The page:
Exclusive: Shane McAnally Shares Path to Becoming a Hit Songwriter—“People Didn’t Know Who I Was Because I Didn’t Know Who I Was”

Shane McAnally has a specific analogy that reflects the course of his life as a songwriter. Admitting that he’s never been adept with geography, McAnally relies on GPS to get him to his destination—even if it takes him on an unexpected route. 

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“When you have the map, you put your destination in and I do not question it,” he begins. “If it takes me left where I think I’m supposed to go right, I still go left and I get to the place I’m going, even though it isn’t the way I thought. That has been something I think about whenever it feels like I’m going left and I’m supposed to go right. But the universe is clearly saying, ‘Go left and trust.’”

The Mineral Wells, Texas, native first identified as a songwriter at age 10. Writing what he calls parody songs, he would add new lyrics to familiar melodies. 

“It feels like you raise your hand and go, ‘I think I’m a songwriter,’” he tells American Songwriter sheepishly. “I’m not sure that I knew this would be my life. But I knew that music would be a part.” 

He picked up on song structure quickly and would write constantly throughout his childhood. He went into the studio at age 12 to record original music for the first time and spent his weekends traveling between Texas, Oklahoma, and Arkansas performing on localized versions of the Grand Ole Opry. But his life course aligned with his purpose during his freshman year at theUniversity of Texas at Austin, where he spent most of his time in his dorm room playing guitar and writing songs. For spring break, he and a group of friends piled into his grandmother’s minivan and drove to Nashville to try to score a slot at the esteemed singer/songwriter venue the Bluebird Cafe. 

McAnally recalls how they had seen the movie The Thing Called Love, starring Sandra Bullock, about a group of aspiring country singer/songwriters. Similar to the characters in the movie, McAnally and his friends happened to arrive at the Bluebird on the day when they were hosting an open mic night and put their names in a hat. Miraculously, McAnally’s name was drawn, and he got to perform an original song. 

“That was when it was like, ‘I’m never going back,’” he affirms. 

After moving to Nashville, McAnally signed a record deal with Curb Records in 1999 and released his self-titled debut album a year later. But he found it challenging to stay in one lane when it came to writing and recording songs—so much so that it interfered with his ability to connect with listeners. 

“I didn’t really have an identity, and I think that was a problem for me as an artist and why I didn’t have a bigger artist career,” he explains. “I didn’t really have a lot to tell at that point.” 

At the time, the 26-year-old was closeted and “scared to death” that people would find out he was gay. “People didn’t know who I was because I didn’t know who I was,” he observes. “I think the single most important thing about an artist breaking into the music business is their identity, and really letting everyone know around them, ‘This is who I am.’”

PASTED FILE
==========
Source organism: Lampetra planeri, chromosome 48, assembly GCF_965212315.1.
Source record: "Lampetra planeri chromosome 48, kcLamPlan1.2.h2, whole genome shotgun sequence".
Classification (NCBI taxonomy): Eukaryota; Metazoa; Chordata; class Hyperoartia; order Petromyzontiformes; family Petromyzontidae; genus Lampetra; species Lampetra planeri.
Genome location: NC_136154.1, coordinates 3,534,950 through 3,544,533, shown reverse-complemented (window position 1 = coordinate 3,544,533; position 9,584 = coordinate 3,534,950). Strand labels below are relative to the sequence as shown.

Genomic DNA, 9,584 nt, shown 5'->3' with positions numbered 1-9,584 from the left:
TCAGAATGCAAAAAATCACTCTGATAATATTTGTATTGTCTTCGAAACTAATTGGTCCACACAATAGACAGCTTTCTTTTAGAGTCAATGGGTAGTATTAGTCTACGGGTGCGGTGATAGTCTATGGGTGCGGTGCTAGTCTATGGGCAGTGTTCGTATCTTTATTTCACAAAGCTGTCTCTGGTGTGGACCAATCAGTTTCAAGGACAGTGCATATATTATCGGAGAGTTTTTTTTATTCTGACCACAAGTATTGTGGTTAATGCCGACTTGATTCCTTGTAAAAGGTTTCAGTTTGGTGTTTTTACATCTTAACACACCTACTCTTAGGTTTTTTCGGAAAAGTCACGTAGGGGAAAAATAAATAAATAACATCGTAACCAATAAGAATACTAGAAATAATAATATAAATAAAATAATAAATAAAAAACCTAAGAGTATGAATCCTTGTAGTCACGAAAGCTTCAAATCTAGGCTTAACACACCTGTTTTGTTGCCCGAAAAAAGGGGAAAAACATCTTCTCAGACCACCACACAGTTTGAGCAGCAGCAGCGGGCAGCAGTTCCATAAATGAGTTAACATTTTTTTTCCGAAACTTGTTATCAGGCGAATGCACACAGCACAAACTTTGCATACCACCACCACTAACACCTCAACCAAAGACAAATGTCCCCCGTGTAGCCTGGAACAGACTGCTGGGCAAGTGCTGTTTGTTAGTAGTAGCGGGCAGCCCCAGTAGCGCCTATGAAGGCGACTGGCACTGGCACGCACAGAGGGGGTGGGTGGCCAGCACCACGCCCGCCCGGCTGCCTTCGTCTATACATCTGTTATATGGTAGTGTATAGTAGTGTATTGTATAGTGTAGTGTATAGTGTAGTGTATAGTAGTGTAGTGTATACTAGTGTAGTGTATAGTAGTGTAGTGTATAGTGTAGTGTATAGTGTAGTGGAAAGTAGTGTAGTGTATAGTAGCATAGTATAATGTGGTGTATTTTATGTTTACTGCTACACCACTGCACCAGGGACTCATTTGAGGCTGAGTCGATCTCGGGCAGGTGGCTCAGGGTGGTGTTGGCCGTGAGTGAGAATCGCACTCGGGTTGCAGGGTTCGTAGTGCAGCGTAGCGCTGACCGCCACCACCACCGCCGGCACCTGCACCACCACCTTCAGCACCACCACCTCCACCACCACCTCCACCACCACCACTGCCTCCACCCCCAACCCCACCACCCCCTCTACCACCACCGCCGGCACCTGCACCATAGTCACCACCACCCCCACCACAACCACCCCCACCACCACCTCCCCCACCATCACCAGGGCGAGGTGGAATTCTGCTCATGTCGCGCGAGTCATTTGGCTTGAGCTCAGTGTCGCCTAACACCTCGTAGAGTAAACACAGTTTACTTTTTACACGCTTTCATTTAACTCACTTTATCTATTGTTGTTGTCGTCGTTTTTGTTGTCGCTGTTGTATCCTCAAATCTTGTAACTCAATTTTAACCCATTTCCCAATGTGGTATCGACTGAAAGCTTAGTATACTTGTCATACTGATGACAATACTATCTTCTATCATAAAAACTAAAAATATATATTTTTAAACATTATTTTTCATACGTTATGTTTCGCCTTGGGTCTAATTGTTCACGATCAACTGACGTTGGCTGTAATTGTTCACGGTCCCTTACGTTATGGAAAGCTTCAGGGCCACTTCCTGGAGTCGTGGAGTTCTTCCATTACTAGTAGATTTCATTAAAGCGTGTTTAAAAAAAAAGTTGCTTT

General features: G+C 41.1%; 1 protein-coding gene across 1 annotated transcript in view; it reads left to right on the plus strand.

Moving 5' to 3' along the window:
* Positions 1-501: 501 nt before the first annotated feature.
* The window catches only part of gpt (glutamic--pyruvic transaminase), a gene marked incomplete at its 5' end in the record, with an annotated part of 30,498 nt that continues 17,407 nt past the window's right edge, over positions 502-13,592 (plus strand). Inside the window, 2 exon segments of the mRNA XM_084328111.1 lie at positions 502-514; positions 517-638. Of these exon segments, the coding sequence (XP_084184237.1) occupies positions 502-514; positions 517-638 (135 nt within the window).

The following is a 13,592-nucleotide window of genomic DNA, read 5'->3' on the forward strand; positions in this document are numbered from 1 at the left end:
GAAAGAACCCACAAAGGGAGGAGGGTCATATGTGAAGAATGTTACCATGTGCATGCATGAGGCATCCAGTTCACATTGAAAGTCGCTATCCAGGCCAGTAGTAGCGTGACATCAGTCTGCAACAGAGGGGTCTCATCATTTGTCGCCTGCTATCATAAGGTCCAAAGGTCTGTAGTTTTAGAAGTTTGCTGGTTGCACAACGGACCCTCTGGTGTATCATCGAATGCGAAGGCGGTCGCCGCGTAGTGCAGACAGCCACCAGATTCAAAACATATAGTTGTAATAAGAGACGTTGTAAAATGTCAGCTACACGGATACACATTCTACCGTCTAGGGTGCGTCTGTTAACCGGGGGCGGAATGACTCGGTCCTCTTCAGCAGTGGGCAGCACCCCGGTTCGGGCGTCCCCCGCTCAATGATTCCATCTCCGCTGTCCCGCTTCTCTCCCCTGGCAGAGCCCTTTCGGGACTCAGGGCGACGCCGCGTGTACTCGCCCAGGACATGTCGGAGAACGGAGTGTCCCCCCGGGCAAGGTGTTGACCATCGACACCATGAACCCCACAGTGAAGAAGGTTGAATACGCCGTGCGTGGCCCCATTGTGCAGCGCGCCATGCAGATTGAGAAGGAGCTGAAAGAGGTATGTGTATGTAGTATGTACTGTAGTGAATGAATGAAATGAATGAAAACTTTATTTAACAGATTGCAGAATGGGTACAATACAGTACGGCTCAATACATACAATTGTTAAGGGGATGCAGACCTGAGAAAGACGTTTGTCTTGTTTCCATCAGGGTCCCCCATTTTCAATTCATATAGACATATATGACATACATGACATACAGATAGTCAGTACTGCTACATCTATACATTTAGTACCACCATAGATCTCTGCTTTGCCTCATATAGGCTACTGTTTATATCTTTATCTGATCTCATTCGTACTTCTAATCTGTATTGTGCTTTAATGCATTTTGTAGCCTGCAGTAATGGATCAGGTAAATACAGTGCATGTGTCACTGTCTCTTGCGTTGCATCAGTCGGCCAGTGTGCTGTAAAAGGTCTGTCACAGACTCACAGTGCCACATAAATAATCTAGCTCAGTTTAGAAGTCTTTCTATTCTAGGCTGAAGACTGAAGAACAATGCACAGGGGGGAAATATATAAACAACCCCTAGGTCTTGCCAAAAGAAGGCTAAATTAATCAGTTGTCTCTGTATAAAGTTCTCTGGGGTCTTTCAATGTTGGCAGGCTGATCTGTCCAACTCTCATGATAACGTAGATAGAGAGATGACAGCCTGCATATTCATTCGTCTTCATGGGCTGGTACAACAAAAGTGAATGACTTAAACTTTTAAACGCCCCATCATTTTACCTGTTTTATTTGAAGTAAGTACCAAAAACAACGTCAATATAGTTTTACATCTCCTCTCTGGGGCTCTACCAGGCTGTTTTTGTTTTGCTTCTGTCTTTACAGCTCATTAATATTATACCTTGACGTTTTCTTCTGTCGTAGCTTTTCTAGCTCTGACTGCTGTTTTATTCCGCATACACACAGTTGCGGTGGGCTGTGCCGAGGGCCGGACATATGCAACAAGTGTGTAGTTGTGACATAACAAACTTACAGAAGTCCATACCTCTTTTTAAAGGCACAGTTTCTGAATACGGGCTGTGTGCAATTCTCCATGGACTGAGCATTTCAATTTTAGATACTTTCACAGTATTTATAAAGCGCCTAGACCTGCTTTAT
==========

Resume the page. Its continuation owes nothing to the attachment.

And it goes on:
McAnally started to find that elusive identity when he lost his record deal. That’s when he began to focus solely on songwriting. He moved to Los Angeles, and in between waiting tables, he built a following performing regularly at singer/songwriter bars like Hotel Cafe and the Cat Club. But a writing trip in Nashville brought him back to Music City for good. 

He soon found himself in the room with Erin Enderlin. The pair wrote Lee Ann Womack’s 2008 single “Last Call,” which earned a Grammy Award nomination and gave Womack her first Top 15 hit on the country charts since 2004. 

“That was when the light went on that this is what I’m supposed to be doing,” McAnally recalls. “Hearing her voice sing this song was more gratifying to me than if I had recorded it. I think that started to tell me [that] not only do I like writing songs for other people and really hearing these incredible interpreters, but I really like working with females.” 

Not long after his success with Womack, McAnally met another woman who would be influential in his career as a songwriter. He was introduced to Kacey Musgraves through a mutual friend shortly after Musgraves had moved to Nashville from her native Golden, Texas. The night they met, McAnally and Musgraves wrote two songs, one of which being “Fine,” the beautiful ballad that closes Musgraves’ 2015 album, Pageant Material

“I think that it’s something bigger than us that is speaking through her, and she knows how to translate that,” McAnally says in praising Musgraves’ voice. “That’s what I’m the most drawn to. I really wanted to help her.” 

That kismet connection led to McAnally being a co-writer on all but three of the songs on Musgraves’ critically acclaimed 2013 debut album, Same Trailer Different Park. He also served as co-producer. The album not only established Musgraves as a worthy new voice in country music, but it also gave McAnally his first Grammy Awards for Best Country Album and Best Country Song (“Merry Go ‘Round”). He also served as co-writer and co-producer on her follow-up album, Pageant Material,and contributed to Musgraves’ Grammy-decorated Golden Hour, which shot her into mainstream stardom in 2018. He co-wrote “Space Cowboy,” which was named Best Country Song at the 2019 Grammys, and the touching piano ballad “Rainbow” that closes the record.